Zika virus is spread to people primarily through the bite of an infected Aedes species mosquito (Aedes aegypti and Aedes albopictus). Based on what we know now, the mosquitoes that transmit Zika virus are not found in Vermont.
The most common symptoms of Zika are fever, rash, joint pain and conjunctivitis (red eyes). Many people infected with Zika virus won’t have symptoms or will only have mild symptoms that may last for several days up to a week. Once a person has been infected with Zika virus, they are likely protected from future infections.
While Zika is generally a mild illness in most adults, Zika virus has caused microcephaly, a birth defect of the brain, and other serious complication in babies of mothers who had the virus while pregnant. For this reason, the Centers for Disease Control and Prevention (CDC) recommends that women who are pregnant, or who may become pregnant, talk to a health care provider about potential risks before travelling to areas where Zika transmission has occurred. All travelers to an area with current or past Zika transmission should take precautions to avoid mosquito bites during and after travel.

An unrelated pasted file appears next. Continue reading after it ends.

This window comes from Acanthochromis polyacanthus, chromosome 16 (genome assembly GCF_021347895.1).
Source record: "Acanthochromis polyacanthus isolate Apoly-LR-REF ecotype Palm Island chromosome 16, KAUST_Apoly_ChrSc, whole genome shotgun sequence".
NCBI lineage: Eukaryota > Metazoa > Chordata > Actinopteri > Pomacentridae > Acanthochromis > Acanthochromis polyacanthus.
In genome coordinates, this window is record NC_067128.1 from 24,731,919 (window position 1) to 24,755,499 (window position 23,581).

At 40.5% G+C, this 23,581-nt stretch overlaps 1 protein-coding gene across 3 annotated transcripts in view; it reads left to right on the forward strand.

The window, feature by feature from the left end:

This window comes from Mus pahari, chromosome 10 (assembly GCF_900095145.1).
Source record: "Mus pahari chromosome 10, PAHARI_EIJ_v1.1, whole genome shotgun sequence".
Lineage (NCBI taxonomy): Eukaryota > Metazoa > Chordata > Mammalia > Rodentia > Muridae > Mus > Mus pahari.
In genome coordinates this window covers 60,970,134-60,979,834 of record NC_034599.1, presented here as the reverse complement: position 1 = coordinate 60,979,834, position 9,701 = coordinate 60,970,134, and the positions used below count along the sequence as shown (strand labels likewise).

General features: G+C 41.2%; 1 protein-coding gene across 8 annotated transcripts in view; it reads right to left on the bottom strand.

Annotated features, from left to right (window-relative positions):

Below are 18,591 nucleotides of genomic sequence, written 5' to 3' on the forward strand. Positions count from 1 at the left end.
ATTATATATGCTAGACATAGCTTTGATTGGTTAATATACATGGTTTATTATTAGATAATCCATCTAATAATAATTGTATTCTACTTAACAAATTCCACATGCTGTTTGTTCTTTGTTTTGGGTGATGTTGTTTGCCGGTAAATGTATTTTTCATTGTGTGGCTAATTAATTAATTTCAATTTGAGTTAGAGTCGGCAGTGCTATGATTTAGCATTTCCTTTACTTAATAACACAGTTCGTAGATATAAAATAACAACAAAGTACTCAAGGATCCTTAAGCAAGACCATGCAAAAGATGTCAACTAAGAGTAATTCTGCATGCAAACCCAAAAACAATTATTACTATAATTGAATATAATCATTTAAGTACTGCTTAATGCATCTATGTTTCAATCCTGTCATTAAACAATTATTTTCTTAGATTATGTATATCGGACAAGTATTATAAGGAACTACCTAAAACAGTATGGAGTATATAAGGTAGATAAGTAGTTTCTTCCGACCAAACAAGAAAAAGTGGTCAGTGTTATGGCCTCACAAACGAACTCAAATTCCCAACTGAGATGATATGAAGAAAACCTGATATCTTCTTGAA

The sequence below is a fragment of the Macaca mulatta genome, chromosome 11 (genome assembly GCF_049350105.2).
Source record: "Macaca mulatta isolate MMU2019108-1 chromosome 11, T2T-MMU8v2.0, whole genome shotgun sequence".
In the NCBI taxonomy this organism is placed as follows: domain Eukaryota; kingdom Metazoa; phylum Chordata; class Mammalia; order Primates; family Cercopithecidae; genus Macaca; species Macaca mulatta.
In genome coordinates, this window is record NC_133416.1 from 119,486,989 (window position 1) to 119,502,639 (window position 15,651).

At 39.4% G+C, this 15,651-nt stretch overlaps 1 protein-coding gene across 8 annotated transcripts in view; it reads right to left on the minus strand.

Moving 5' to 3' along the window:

There is no vaccine to prevent Zika. See the information and guidance below for what you need to know. If you have concerns or questions about your health and Zika virus, contact your health care provider.
As of November 2019, no countries or U.S. territories are reporting an outbreak of Zika, however, dengue virus is currently causing large outbreaks in many areas of the world.